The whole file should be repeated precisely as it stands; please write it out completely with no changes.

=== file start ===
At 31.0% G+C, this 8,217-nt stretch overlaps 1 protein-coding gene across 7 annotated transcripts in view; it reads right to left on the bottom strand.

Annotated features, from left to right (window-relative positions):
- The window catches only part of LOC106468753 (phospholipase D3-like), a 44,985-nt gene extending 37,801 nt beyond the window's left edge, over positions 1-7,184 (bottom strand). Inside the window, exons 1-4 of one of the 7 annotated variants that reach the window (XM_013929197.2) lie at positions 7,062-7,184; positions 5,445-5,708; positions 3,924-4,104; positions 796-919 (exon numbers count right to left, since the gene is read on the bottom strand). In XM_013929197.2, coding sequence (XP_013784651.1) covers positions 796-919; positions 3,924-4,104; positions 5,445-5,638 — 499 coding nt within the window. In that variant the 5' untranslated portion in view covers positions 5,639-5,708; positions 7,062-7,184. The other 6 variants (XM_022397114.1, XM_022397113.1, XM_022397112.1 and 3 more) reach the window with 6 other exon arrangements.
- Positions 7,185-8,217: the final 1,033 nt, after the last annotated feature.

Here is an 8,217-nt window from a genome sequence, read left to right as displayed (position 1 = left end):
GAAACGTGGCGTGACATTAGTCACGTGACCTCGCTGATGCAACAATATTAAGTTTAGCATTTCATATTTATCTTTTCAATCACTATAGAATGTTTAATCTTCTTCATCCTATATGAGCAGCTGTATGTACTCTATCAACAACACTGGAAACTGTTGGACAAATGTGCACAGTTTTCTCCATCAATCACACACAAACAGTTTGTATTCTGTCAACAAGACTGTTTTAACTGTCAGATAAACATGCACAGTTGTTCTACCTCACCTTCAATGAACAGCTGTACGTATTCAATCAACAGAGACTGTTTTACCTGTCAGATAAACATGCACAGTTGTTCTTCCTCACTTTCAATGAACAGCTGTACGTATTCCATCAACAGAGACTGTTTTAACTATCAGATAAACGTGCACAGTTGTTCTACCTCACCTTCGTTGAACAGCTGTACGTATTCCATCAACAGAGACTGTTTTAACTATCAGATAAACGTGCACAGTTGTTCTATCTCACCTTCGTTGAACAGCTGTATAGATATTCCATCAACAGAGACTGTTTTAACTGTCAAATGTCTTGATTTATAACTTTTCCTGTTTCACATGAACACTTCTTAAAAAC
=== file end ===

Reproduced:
At 31.0% G+C, this 8,217-nt stretch overlaps 1 protein-coding gene across 7 annotated transcripts in view; it reads right to left on the bottom strand.

Annotated features, from left to right (window-relative positions):
- The window catches only part of LOC106468753 (phospholipase D3-like), a 44,985-nt gene extending 37,801 nt beyond the window's left edge, over positions 1-7,184 (bottom strand). Inside the window, exons 1-4 of one of the 7 annotated variants that reach the window (XM_013929197.2) lie at positions 7,062-7,184; positions 5,445-5,708; positions 3,924-4,104; positions 796-919 (exon numbers count right to left, since the gene is read on the bottom strand). In XM_013929197.2, coding sequence (XP_013784651.1) covers positions 796-919; positions 3,924-4,104; positions 5,445-5,638 — 499 coding nt within the window. In that variant the 5' untranslated portion in view covers positions 5,639-5,708; positions 7,062-7,184. The other 6 variants (XM_022397114.1, XM_022397113.1, XM_022397112.1 and 3 more) reach the window with 6 other exon arrangements.
- Positions 7,185-8,217: the final 1,033 nt, after the last annotated feature.

Here is an 8,217-nt window from a genome sequence, read left to right as displayed (position 1 = left end):
GAAACGTGGCGTGACATTAGTCACGTGACCTCGCTGATGCAACAATATTAAGTTTAGCATTTCATATTTATCTTTTCAATCACTATAGAATGTTTAATCTTCTTCATCCTATATGAGCAGCTGTATGTACTCTATCAACAACACTGGAAACTGTTGGACAAATGTGCACAGTTTTCTCCATCAATCACACACAAACAGTTTGTATTCTGTCAACAAGACTGTTTTAACTGTCAGATAAACATGCACAGTTGTTCTACCTCACCTTCAATGAACAGCTGTACGTATTCAATCAACAGAGACTGTTTTACCTGTCAGATAAACATGCACAGTTGTTCTTCCTCACTTTCAATGAACAGCTGTACGTATTCCATCAACAGAGACTGTTTTAACTATCAGATAAACGTGCACAGTTGTTCTACCTCACCTTCGTTGAACAGCTGTACGTATTCCATCAACAGAGACTGTTTTAACTATCAGATAAACGTGCACAGTTGTTCTATCTCACCTTCGTTGAACAGCTGTATAGATATTCCATCAACAGAGACTGTTTTAACTGTCAAATGTCTTGATTTATAACTTTTCCTGTTTCACATGAACACTTCTTAAAAAC